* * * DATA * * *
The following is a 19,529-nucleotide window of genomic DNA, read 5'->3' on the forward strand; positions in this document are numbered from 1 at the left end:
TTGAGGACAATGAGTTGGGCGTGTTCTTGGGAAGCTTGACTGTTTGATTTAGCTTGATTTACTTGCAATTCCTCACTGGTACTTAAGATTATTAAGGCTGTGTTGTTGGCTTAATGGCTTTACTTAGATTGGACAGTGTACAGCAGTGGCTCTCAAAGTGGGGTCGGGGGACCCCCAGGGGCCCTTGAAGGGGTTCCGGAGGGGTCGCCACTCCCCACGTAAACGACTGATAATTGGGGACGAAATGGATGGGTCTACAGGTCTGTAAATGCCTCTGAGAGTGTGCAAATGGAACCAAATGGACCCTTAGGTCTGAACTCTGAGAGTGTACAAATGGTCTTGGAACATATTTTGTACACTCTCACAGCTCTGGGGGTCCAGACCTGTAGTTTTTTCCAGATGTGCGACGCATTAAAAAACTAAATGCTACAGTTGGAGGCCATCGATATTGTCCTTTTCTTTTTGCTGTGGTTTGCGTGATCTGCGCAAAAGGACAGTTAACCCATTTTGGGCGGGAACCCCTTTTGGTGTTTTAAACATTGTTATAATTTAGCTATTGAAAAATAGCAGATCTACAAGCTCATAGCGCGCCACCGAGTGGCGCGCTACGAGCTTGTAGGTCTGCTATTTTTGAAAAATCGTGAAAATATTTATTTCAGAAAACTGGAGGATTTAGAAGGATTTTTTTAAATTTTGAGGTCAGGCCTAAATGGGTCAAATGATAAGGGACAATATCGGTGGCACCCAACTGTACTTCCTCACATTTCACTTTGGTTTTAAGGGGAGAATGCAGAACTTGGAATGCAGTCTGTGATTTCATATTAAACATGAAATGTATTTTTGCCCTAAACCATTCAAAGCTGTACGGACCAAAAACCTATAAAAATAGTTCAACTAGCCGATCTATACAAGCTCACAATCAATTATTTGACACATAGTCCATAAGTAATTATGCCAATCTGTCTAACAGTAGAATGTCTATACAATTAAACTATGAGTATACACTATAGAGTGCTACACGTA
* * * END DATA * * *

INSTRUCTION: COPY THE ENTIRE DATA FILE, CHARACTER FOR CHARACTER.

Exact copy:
The following is a 19,529-nucleotide window of genomic DNA, read 5'->3' on the forward strand; positions in this document are numbered from 1 at the left end:
TTGAGGACAATGAGTTGGGCGTGTTCTTGGGAAGCTTGACTGTTTGATTTAGCTTGATTTACTTGCAATTCCTCACTGGTACTTAAGATTATTAAGGCTGTGTTGTTGGCTTAATGGCTTTACTTAGATTGGACAGTGTACAGCAGTGGCTCTCAAAGTGGGGTCGGGGGACCCCCAGGGGCCCTTGAAGGGGTTCCGGAGGGGTCGCCACTCCCCACGTAAACGACTGATAATTGGGGACGAAATGGATGGGTCTACAGGTCTGTAAATGCCTCTGAGAGTGTGCAAATGGAACCAAATGGACCCTTAGGTCTGAACTCTGAGAGTGTACAAATGGTCTTGGAACATATTTTGTACACTCTCACAGCTCTGGGGGTCCAGACCTGTAGTTTTTTCCAGATGTGCGACGCATTAAAAAACTAAATGCTACAGTTGGAGGCCATCGATATTGTCCTTTTCTTTTTGCTGTGGTTTGCGTGATCTGCGCAAAAGGACAGTTAACCCATTTTGGGCGGGAACCCCTTTTGGTGTTTTAAACATTGTTATAATTTAGCTATTGAAAAATAGCAGATCTACAAGCTCATAGCGCGCCACCGAGTGGCGCGCTACGAGCTTGTAGGTCTGCTATTTTTGAAAAATCGTGAAAATATTTATTTCAGAAAACTGGAGGATTTAGAAGGATTTTTTTAAATTTTGAGGTCAGGCCTAAATGGGTCAAATGATAAGGGACAATATCGGTGGCACCCAACTGTACTTCCTCACATTTCACTTTGGTTTTAAGGGGAGAATGCAGAACTTGGAATGCAGTCTGTGATTTCATATTAAACATGAAATGTATTTTTGCCCTAAACCATTCAAAGCTGTACGGACCAAAAACCTATAAAAATAGTTCAACTAGCCGATCTATACAAGCTCACAATCAATTATTTGACACATAGTCCATAAGTAATTATGCCAATCTGTCTAACAGTAGAATGTCTATACAATTAAACTATGAGTATACACTATAGAGTGCTACACGTA